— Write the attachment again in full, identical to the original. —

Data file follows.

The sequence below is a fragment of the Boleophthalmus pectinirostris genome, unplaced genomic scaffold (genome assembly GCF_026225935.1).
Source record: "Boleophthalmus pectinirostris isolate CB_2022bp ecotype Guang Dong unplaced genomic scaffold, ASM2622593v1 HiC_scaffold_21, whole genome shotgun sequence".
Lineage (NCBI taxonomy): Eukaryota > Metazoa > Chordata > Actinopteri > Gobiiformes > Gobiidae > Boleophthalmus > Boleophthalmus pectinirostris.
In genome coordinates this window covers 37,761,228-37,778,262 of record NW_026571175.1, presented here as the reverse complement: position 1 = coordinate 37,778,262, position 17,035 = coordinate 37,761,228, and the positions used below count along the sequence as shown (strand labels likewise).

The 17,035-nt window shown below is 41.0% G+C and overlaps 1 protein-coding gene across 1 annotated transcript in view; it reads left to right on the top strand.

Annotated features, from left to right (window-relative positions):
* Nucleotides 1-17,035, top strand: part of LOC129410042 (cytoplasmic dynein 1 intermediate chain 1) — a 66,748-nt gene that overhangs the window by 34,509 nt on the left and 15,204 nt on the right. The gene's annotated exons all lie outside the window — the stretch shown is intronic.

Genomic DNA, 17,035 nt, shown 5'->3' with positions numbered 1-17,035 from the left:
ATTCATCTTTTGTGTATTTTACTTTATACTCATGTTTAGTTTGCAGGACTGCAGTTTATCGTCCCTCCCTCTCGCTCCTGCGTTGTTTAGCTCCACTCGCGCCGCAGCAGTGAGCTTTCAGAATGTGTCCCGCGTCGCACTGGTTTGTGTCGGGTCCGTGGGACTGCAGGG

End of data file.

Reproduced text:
The sequence below is a fragment of the Boleophthalmus pectinirostris genome, unplaced genomic scaffold (genome assembly GCF_026225935.1).
Source record: "Boleophthalmus pectinirostris isolate CB_2022bp ecotype Guang Dong unplaced genomic scaffold, ASM2622593v1 HiC_scaffold_21, whole genome shotgun sequence".
Lineage (NCBI taxonomy): Eukaryota > Metazoa > Chordata > Actinopteri > Gobiiformes > Gobiidae > Boleophthalmus > Boleophthalmus pectinirostris.
In genome coordinates this window covers 37,761,228-37,778,262 of record NW_026571175.1, presented here as the reverse complement: position 1 = coordinate 37,778,262, position 17,035 = coordinate 37,761,228, and the positions used below count along the sequence as shown (strand labels likewise).

The 17,035-nt window shown below is 41.0% G+C and overlaps 1 protein-coding gene across 1 annotated transcript in view; it reads left to right on the top strand.

Annotated features, from left to right (window-relative positions):
* Nucleotides 1-17,035, top strand: part of LOC129410042 (cytoplasmic dynein 1 intermediate chain 1) — a 66,748-nt gene that overhangs the window by 34,509 nt on the left and 15,204 nt on the right. The gene's annotated exons all lie outside the window — the stretch shown is intronic.

Genomic DNA, 17,035 nt, shown 5'->3' with positions numbered 1-17,035 from the left:
ATTCATCTTTTGTGTATTTTACTTTATACTCATGTTTAGTTTGCAGGACTGCAGTTTATCGTCCCTCCCTCTCGCTCCTGCGTTGTTTAGCTCCACTCGCGCCGCAGCAGTGAGCTTTCAGAATGTGTCCCGCGTCGCACTGGTTTGTGTCGGGTCCGTGGGACTGCAGGG